The last and finishing process in japanning consists in the laying on and polishing the outer coats of varnish, which are equally necessary whether the plain japan ground be painted on or not. This is generally best done with common seed-lac varnish, except on those occasions where other methods have been shown to be more expedient; and the same reasons which decide as to the propriety of using the different varnishes as regards the colours of the ground, hold equally with those of the painting; for where brightness is a material point, and a tinge of yellow would injure it, seed-lac must give way to the whiter resins; but where hardness and tenacity are essential, it must be adhered to; and where both are necessary, a mixed varnish must be adopted. This mixed varnish should be made of the picked seed-lac, as directed in the case of the white japan grounds. The common seed-lac varnish may be made thus: - Take three ounces of seed-lac, and wash it well in several waters; then dry it and powder it coarsely, put it, with a pint of rectified spirit of wine, into a bottle, so that it be not more than two-thirds full; shake the mixture well together, and place the bottle in a gentle heat till the seed appear to be dissolved, the shaking being in the meantime repeated as often as may be convenient; and then pour off all the clear, and strain the remainder through a coarse cloth.
The varnish thus prepared must be kept for use in a bottle well stopped. The whiter seed-lac varnishes are used in the same manner as the common, except with regard to the substance used in polishing; which, where a pure white, or great clearness of other colours is in question, should be itself white; while the browner sorts of polishing dust, as being cheaper, and doing their business with greater dispatch, may be used in other cases. The pieces of work to be varnished should be placed near the fire, or in a warm room, and made perfectly dry, and then the varnish may be laid on with a flat camel-hair brush made for the purpose: this must be done very rapidly, but with great care; the same.place should not be passed twice over, in laying on one coat, if it can possibly be avoided: the best way of proceeding is to begin in the middle, and pass the brush to one end, then, with another stroke from the middle, pass it to the other end, taking care that, before each stroke, the brush be well supplied with varnish. When one coat is dry another must be laid over it in like manner, and this must be continued at least five or six times.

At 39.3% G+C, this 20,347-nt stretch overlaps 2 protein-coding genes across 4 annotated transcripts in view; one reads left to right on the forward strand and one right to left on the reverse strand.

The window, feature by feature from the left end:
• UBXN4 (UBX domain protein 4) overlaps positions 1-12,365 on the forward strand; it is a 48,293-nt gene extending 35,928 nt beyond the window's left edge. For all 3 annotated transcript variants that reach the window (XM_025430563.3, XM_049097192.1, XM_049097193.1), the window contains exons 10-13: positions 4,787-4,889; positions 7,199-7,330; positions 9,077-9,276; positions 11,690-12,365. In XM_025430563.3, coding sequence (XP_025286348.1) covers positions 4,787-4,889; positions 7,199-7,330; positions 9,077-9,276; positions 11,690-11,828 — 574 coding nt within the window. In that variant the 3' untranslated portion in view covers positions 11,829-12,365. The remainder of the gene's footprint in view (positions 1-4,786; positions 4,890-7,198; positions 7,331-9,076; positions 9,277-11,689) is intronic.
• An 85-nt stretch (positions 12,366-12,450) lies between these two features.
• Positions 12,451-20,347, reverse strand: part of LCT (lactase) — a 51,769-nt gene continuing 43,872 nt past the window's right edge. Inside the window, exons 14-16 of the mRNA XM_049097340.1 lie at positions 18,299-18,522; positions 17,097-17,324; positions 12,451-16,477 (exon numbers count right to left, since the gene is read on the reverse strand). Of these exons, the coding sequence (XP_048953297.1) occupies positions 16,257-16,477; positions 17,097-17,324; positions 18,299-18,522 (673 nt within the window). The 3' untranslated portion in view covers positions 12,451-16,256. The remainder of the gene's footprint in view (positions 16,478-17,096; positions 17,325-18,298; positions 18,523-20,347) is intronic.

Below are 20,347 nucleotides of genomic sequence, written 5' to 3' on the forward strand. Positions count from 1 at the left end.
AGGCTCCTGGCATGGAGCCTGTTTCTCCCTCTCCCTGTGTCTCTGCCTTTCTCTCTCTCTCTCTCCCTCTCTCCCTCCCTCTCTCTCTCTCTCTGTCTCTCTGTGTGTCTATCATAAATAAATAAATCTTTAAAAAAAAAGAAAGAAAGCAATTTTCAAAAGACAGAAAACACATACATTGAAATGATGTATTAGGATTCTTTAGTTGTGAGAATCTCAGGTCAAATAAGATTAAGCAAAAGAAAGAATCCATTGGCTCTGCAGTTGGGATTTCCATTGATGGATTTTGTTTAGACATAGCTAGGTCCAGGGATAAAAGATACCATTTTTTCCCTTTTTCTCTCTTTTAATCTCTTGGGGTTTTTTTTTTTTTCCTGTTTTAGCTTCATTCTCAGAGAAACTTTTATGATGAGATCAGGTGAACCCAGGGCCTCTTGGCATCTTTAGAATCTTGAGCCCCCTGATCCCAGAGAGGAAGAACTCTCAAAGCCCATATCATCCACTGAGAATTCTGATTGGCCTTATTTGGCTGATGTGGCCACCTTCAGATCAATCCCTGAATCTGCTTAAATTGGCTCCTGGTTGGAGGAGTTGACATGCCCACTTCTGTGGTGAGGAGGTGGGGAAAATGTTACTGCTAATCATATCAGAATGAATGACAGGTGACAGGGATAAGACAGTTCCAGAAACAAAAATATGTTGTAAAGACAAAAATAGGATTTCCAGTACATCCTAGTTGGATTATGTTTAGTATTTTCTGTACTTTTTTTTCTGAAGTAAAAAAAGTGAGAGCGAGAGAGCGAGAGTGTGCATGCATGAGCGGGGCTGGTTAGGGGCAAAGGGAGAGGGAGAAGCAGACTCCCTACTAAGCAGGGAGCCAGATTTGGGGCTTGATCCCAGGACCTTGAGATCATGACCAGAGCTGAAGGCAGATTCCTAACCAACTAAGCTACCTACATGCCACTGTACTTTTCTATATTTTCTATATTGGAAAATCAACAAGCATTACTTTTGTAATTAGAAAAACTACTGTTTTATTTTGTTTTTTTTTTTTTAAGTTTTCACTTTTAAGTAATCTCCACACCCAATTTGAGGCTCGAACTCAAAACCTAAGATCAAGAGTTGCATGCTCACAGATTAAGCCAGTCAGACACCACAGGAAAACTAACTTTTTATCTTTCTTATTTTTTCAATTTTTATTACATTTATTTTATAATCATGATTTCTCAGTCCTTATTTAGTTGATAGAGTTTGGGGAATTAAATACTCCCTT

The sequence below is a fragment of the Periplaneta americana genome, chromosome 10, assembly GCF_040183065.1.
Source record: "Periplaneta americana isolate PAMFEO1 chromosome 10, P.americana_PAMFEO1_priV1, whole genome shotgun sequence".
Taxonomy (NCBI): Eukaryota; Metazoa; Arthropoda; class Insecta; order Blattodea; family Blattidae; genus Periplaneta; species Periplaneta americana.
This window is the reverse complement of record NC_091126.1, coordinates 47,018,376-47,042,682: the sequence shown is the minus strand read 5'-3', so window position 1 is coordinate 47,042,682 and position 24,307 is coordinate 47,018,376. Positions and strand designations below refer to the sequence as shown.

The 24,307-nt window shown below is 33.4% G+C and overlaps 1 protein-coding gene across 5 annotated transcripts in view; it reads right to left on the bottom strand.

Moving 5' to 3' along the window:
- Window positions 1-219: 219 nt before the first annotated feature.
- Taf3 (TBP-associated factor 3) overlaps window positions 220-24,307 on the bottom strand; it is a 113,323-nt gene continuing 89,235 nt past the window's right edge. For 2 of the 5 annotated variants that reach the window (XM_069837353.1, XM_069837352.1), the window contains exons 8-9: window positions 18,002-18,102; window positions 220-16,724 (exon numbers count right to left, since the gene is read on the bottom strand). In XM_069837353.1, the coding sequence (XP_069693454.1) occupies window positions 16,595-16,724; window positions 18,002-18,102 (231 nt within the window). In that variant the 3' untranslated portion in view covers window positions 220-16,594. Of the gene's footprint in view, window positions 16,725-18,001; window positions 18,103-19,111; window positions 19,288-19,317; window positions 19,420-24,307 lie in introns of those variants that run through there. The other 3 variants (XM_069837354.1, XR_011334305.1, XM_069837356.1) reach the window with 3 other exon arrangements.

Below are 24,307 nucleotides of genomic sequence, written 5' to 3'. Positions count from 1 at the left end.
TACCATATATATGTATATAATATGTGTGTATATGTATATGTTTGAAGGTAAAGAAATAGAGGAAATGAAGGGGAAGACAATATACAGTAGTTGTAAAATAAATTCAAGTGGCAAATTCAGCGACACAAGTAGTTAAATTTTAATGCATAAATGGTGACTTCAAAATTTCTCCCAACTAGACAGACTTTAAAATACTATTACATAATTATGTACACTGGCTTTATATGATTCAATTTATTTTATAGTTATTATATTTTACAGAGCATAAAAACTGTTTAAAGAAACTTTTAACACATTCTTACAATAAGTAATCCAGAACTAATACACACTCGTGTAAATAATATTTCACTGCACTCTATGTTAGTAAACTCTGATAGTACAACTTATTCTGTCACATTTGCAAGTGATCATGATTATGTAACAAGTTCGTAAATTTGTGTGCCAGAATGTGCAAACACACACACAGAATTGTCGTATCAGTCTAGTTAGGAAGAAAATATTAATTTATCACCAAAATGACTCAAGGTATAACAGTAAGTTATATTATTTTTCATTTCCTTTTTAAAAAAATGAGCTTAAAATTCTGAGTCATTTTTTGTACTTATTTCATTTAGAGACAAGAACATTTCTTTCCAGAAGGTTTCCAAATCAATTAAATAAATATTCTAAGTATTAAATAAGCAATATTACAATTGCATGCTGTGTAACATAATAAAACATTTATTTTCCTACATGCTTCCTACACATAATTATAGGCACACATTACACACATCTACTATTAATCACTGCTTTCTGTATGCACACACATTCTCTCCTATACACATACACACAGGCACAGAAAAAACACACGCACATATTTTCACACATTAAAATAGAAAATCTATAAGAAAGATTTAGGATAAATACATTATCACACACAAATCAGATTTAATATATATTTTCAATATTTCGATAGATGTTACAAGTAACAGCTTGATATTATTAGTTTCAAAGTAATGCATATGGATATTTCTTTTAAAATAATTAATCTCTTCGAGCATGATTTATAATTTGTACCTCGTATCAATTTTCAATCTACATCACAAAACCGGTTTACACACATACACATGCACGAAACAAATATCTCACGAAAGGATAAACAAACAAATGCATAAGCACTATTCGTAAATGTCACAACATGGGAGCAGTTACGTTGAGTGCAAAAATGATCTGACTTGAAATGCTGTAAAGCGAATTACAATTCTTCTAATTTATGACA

If, on trial, there be not a sufficient thickness of varnish to bear the polish, without laying bare the painting or ground colour underneath, more must be laid on. When a sufficient number of coats is thus laid on, the work is fit to be polished; which must be done, in common cases, by rubbing it with a piece of cloth, or felt, dipped in tripoli, or pumicestone finely powdered. But towards the end of the rubbing a little oil of any kind should be used with the powder; and when the work appears sufficiently bright and glossy, it should be well rubbed with the oil alone, to clean it from the powder, and give it a still greater lustre. In the case of white grounds, instead of the tripoli, fine putty or whiting should be used, but they should be washed over to prevent the danger of damaging the work from any sand, or other gritty matter, that may happen to be mixed with them. It greatly improves all kinds of japan work to harden the varnish by means of heat, which, in every degree that it can be applied, short of what would burn or calcine the matter, tends to give it a more firm and strong texture.
Where metals form the body, therefore, a very hot stove may be used, and the work may be continued in it a considerable time, especially if the heat be gradually increased; but where wood, or papier mache is in question, heat must be sparingly used.